One might expect that these factors would typically tend to weigh in favor of finding successor liability since to the general public, and to most employees, the restaurant operated identically both before and after the sale. Although the evidence showed substantial continuity in non-management personnel, Tripoli was able to demonstrate that it took specific steps to replace those supervisors who were involved in the harassment, and that working conditions greatly improved after its purchase of the franchise. These factors helped break the chain of continuity.
As to the fourth factor, the EEOC failed to provide evidence regarding the predecessor 786 South's assets or ability to provide relief to the alleged victims, and the court found that this lack of evidence weighed against successor liability. There was brief testimony as to the limited assets of 786 South and its inability to provide relief. The court confirmed a Seventh Circuit Court of Appeals decision, which stated that while an injured employee should not be made worse off by a change in business, he should not be made better off either. Consequently, if the aggrieved IHOP employees would not have recovered from 786 South, they should not reap a windfall because the successor company might have greater financial resources and an enhanced ability to pay a damages award.
Balancing the Equities
Applying the above factors to the three-prong test, the court determined that Tripoli should not be held liable as a successor. In support of this finding, the court relied on the fact that Tripoli did not benefit from the alleged discriminatory employment practices of 786 South, that Tripoli lacked notice of the suit, and that Tripoli took affirmative steps to change the business practices of the restaurant, which had the effect of correcting any mistreatment of employees that had allegedly occurred under 786 South. Finally, there was no evidence that the sale of the franchise was an effort to thwart corporate responsibility.
How Can Franchisees Avoid Liability?
The decision identified two kinds of steps acquiring franchisees should take to avoid being embroiled in lawsuits filed against predecessors, particularly if the new franchise owner is going to continue the same business with similar personnel after the sale.
First, although the court placed a significant burden on the seller to notify the buyer of any potential and/or pending lawsuits, and to identify and disclose any information that may create a "dilemma" in the future for the buyer, a purchaser cannot count on this implicit duty.
Purchasers of franchises must make specific inquiries on this subject and should insist on an explicit representation in the purchase agreement as to the existence of any EEOC or state administrative charges, lawsuits, or asserted claims that might form the basis for such a claim. The parties can then determine whether to arrange for indemnification, setting aside some of the purchase price as a reserve against loss, or whatever other arrangement they can devise. Such a representation also protects the purchaser by giving it the basis for a breach of contract claim if an undisclosed claim ripens into a legal action.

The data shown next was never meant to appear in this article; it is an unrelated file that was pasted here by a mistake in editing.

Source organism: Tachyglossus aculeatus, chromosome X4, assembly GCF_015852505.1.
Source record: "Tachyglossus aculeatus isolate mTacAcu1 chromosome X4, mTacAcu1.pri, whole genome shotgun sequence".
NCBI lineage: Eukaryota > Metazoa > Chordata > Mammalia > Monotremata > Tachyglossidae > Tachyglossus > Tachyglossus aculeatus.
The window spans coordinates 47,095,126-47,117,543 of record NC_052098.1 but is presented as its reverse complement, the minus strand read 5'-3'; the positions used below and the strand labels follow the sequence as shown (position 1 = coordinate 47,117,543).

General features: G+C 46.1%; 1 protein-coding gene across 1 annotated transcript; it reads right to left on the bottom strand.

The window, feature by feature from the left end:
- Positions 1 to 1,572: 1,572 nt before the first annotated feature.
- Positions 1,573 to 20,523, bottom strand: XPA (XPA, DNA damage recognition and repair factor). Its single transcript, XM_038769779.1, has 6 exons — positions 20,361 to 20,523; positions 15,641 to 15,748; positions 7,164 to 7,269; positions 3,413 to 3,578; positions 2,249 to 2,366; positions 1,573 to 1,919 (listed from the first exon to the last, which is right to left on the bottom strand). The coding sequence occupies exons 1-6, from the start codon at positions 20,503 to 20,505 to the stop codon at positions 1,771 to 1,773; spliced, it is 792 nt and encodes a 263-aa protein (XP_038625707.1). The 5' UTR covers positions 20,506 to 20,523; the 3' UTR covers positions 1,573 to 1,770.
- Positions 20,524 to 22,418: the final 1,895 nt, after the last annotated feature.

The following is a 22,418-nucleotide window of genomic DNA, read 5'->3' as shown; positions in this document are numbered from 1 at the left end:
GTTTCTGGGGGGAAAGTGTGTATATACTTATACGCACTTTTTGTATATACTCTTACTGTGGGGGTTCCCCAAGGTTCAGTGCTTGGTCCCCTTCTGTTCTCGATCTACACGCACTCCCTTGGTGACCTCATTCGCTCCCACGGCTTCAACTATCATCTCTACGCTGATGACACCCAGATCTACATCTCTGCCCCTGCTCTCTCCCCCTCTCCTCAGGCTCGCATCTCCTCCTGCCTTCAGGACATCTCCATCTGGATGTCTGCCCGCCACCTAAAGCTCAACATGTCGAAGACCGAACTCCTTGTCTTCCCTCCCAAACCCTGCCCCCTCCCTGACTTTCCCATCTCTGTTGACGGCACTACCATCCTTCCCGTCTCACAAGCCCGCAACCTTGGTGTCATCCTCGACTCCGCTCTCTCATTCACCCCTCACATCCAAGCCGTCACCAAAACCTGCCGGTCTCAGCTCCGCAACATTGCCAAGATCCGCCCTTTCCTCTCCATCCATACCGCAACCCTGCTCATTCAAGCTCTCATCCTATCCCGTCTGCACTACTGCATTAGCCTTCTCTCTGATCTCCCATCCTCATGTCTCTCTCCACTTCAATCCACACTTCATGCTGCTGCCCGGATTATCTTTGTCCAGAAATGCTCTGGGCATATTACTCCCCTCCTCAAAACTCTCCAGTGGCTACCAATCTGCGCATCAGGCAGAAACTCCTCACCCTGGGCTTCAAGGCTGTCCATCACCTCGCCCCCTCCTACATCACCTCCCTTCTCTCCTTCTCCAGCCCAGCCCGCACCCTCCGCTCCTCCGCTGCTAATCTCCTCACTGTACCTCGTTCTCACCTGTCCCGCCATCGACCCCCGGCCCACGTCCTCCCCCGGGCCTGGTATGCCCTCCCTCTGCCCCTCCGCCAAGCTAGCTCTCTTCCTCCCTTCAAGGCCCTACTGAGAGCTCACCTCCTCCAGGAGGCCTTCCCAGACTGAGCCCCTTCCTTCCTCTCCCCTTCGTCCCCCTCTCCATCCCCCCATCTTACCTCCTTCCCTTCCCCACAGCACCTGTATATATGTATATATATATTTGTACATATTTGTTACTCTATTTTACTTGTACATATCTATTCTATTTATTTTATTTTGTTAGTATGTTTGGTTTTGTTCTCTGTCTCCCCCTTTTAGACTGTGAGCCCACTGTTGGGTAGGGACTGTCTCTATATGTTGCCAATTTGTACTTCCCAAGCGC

Second, the new employer should, to the extent possible, set up its systems and paperwork as if it is starting a business from scratch, effectively treating the employees of the franchise as new hires. In this case, the new owners issued orientation packets, with employee acknowledgment required, which specifically outlined the new franchise owner's anti-discrimination and anti-harassment policies as well as the reporting method for complaints. Other steps might include providing anti-discrimination and harassment training for all employees, just as if a new business were being opened. By making a clean break from the prior company's documentation, and by eliminating the personnel allegedly responsible for the claimed harassing conduct, the new franchisee was able to establish that there was not sufficient continuity between the two franchisees so as to support a successor liability claim.
Eric A. Savage is a Shareholder in Littler Mendelson's Newark office, and Jill Weimer is an Associate in the Pittsburgh office. If you would like further information, please contact your Littler attorney at 1.888.Littler, email@example.com, Mr. Savage at firstname.lastname@example.org, or Mrs. Weimer at email@example.com.